About 2 million people visit the Indiana Dunes each year for its hills of sand and sprawling beaches. But the beloved site on the southern shore of Lake Michigan is changing – and not in a good way.
Learn about the history, science and uses of alcohol during a discussion series in September at The Whistler as part of the Field Museum’s 125th anniversary celebration.
More scientists will be on hand next month to examine specimens and artifacts brought in by visitors, including staff specializing in zoology, paleontology, geology, ichthyology (also known as fish science) and more.
Fossils typically take tens of millions of years to develop, but a Chicago scientist recently helped discover a new way to simulate the fossilization process in a lab – in just 24 hours.
To help mark its 125th anniversary, the Field Museum is preparing to release a gin made in the spirit of one of the biggest events in Chicago history.
A tiny black speck contained within fossilized resin turned out to be the remains of an insect so ancient that it lived among dinosaurs.
A research team with a Chicago connection has uncovered new evidence about the devastating impact of the dinosaur-killing asteroid that struck Earth about 66 million years ago.
After taking a fresh look at a treasure trove of cargo recovered from the dark sea floor in the 1980s, researchers make new discoveries about a centuries-old shipwreck.
A mole-like mammal known as the Palawan moss shrew was recently discovered in the Philippines by a team of researchers – including one from Chicago.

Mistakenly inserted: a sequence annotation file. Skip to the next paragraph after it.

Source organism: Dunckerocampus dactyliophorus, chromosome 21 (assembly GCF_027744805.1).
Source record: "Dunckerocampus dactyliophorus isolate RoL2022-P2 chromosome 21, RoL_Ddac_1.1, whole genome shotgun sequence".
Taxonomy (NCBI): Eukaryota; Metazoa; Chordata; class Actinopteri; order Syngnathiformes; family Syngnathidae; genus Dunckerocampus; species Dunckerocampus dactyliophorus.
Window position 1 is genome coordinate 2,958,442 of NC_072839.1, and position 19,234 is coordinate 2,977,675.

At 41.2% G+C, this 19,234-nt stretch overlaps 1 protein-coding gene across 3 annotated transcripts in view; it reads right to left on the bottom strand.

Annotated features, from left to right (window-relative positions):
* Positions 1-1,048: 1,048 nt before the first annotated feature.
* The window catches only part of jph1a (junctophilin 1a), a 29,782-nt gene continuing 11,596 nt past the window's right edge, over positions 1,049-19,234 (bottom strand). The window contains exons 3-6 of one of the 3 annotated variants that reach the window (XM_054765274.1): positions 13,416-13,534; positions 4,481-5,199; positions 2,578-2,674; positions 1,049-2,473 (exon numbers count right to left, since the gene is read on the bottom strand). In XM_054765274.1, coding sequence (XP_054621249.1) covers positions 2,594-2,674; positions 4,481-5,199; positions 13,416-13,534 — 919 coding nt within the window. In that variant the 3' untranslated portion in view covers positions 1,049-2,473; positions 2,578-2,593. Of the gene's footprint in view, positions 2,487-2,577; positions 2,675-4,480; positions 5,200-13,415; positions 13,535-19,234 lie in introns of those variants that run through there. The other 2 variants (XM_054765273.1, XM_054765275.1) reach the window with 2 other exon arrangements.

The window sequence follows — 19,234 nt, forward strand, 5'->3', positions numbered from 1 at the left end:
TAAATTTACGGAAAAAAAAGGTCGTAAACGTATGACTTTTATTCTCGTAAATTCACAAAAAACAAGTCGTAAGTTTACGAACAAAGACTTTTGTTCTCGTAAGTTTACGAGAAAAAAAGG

The enormous dinosaur cast replacing Sue the T. rex at the Field Museum will be here in just a few weeks. And the new resident now has a name.
A team of scientists was exploring a rocky patch of ocean floor when they found something that shouldn’t have been there: octopuses – lots of them.
She has held the unique job title of Chief Curiosity Correspondent at the Field Museum since 2013. Now, Emily Graslie tells us about her new podcast “ExploreAStory.”
After drawing an estimated 60,000 people to the inaugural event last year, Chicago’s second installment of the March for Science returns this weekend – with a few changes.
From kindergartners to college professors, citizen scientists helped Field Museum researchers examine more than 100,000 plant samples that could hold clues to key scientific questions.
Football players are often thought of as modern-day gladiators, but even the most hard-headed linebacker has nothing on the woodpecker, at least when it comes to sustaining blows to the noggin.
The Field Museum’s famous dinosaur will be moved to the second floor as part of a planned makeover, and to make room for the eventual installation of a touchable cast of the largest dinosaur ever discovered.